Eliciting systemic IgA causes binding to antigen and preventing complement fixation
Active anticaries immunization cont’d Parts of purified bacterial antigens Chemically synthesizing a piece of a large protein Ex: Targeting an active domain of GTF (structure-function studies) peptide from glucan binding domain of GTF Abs against this domain inhibit GTF 30%; not good. peptide from an amino-terminal sequence
Abs against this domain are 80% inhibitory
Molecular genetics and the enteric pathway • introducing antigen genes in harmless enteric bacteria • these bacteria proliferate in gut, exhibiting greater staying power than gelatin capsules w/antigen • currently under investigation • is this microbe totally harmless??? • some plasmid vectors used have genes that encode antibiotic resistance
Gingival swabs and “local pathway” • swabbing gingiva elicits immune response • Ex. 3800 dalton low mol wt component of S. mutans , swabbed on monkey gingiva elicits IgG in crevicular fluid and sIgA in saliva (Lehner et al, 1986) - some antigen must be ingested • Therapeutically, this method may be useful - swabbing administered only 10 times/yr resulted in
in S. mutans and in caries
Liposomes • artificial membrane vesicles containing aqueous-phase solutes inside or intramembranous molecules w/i the membranes • S. mutans Ags (GTF) in dessicated liposomes fed to humans (Childers et al, 1994) - salivary IgA2 against GTF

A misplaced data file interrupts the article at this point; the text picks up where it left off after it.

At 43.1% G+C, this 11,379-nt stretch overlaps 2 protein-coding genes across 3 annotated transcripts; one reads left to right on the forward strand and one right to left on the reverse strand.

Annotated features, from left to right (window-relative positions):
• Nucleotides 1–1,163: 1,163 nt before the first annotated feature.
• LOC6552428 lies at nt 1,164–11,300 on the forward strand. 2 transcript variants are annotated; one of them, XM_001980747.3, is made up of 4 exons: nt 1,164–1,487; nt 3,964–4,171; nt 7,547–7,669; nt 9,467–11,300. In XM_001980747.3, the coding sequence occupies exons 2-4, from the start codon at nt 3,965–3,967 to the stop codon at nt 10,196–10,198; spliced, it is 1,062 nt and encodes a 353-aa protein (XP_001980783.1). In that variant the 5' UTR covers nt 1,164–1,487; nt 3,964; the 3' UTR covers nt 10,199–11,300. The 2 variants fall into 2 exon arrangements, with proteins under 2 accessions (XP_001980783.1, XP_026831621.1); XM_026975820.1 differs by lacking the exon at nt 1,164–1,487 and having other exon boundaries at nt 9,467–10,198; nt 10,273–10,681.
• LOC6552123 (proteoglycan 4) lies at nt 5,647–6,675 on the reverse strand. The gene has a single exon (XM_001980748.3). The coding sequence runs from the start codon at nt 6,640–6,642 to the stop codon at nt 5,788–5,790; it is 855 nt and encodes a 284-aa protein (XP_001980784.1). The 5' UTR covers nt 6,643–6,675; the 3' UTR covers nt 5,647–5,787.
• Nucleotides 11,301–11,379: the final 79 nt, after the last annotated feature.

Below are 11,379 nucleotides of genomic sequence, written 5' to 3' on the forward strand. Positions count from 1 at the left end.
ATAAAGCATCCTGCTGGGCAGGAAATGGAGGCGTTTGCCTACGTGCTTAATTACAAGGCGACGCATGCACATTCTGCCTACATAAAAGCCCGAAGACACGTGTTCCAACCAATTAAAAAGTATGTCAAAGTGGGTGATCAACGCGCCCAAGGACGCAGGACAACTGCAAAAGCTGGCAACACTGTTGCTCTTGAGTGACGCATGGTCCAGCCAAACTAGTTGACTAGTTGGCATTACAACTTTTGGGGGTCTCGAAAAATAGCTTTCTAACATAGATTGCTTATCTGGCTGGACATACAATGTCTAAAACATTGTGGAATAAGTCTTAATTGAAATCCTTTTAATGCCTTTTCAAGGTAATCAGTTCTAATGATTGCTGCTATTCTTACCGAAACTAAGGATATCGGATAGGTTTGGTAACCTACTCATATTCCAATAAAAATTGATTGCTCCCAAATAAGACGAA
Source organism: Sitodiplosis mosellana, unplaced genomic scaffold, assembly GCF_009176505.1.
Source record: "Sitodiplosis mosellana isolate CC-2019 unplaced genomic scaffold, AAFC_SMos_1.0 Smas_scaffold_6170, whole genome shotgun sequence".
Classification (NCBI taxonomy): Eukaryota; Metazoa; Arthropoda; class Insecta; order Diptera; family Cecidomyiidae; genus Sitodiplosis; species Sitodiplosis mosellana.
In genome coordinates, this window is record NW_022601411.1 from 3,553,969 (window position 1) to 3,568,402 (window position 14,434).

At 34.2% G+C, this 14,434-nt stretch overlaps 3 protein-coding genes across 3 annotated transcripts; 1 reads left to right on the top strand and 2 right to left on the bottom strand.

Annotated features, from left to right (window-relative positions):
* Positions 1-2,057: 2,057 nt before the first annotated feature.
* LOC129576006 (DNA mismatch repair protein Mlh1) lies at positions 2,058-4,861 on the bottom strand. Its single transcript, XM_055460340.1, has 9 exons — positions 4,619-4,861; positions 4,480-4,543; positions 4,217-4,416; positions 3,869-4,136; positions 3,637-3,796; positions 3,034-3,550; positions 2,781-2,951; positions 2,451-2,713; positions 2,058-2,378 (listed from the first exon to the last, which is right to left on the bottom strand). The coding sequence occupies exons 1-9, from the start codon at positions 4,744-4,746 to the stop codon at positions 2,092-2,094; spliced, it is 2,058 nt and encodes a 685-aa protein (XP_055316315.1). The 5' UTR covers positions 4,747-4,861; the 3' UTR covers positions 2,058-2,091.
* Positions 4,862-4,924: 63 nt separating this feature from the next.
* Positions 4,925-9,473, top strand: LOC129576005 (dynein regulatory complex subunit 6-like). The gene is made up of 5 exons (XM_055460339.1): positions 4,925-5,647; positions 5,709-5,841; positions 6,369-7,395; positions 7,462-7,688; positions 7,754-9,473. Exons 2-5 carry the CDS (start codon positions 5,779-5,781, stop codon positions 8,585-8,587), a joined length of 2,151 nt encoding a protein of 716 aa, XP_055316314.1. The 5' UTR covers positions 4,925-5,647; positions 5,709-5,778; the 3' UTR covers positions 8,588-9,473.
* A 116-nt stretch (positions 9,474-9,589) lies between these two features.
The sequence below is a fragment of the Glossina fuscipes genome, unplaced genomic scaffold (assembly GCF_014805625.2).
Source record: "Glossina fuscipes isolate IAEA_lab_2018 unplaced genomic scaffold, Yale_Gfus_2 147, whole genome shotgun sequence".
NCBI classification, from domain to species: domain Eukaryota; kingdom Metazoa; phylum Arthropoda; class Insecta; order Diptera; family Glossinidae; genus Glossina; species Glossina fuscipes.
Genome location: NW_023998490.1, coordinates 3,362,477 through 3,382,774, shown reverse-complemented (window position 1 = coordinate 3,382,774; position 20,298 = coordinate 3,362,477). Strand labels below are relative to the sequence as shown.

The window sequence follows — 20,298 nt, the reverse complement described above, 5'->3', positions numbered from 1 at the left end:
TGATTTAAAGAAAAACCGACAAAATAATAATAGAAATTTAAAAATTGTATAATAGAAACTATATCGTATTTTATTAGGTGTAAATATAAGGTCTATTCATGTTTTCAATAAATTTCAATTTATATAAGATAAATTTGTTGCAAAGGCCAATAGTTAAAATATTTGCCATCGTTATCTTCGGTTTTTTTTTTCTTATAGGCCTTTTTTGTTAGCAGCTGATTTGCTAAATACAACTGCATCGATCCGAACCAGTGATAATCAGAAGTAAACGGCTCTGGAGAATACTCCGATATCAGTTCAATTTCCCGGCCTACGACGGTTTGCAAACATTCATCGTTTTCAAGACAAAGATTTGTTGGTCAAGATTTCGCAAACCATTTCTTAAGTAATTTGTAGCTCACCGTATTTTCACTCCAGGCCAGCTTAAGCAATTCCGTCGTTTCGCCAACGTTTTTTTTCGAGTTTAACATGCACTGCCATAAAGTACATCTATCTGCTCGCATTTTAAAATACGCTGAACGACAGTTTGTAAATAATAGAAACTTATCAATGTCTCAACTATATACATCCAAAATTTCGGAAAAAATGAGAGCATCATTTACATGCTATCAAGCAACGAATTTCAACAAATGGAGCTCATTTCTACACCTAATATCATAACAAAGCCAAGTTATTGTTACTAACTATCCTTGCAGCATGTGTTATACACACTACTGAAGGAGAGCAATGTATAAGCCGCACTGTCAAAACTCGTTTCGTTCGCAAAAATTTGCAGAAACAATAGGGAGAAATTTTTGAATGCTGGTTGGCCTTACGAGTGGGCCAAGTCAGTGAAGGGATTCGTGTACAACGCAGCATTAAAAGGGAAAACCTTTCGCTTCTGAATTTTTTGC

- dehydrated liposomes may be useful in generating specific salivary immunity against target Ags in oral cavity
Adjuvants • increase immunogenicity of peptide antigens • traditional ones are toxic (Freund’s; mineral oils) • liposomes offer attractive alternative • cholera toxin (Mike Russell’s group in U of Alabama) - most promising adjuvant to stimulate mucosal sIgA - after 1 boost, persistenly high titers of sIgA (Hajishengalis et al, 1996) - dimer; toxic CTA-subunit and nontoxic CTB-subunit - adjuvant activity found to reside in CTB - replaced the CTA-subunit with Ag (SA I/II) from S. mutans , constructed an enteric bacterial clone in ‘avirulent’ Salmonella typhimurium expressing SA I/II-CTA2/CTB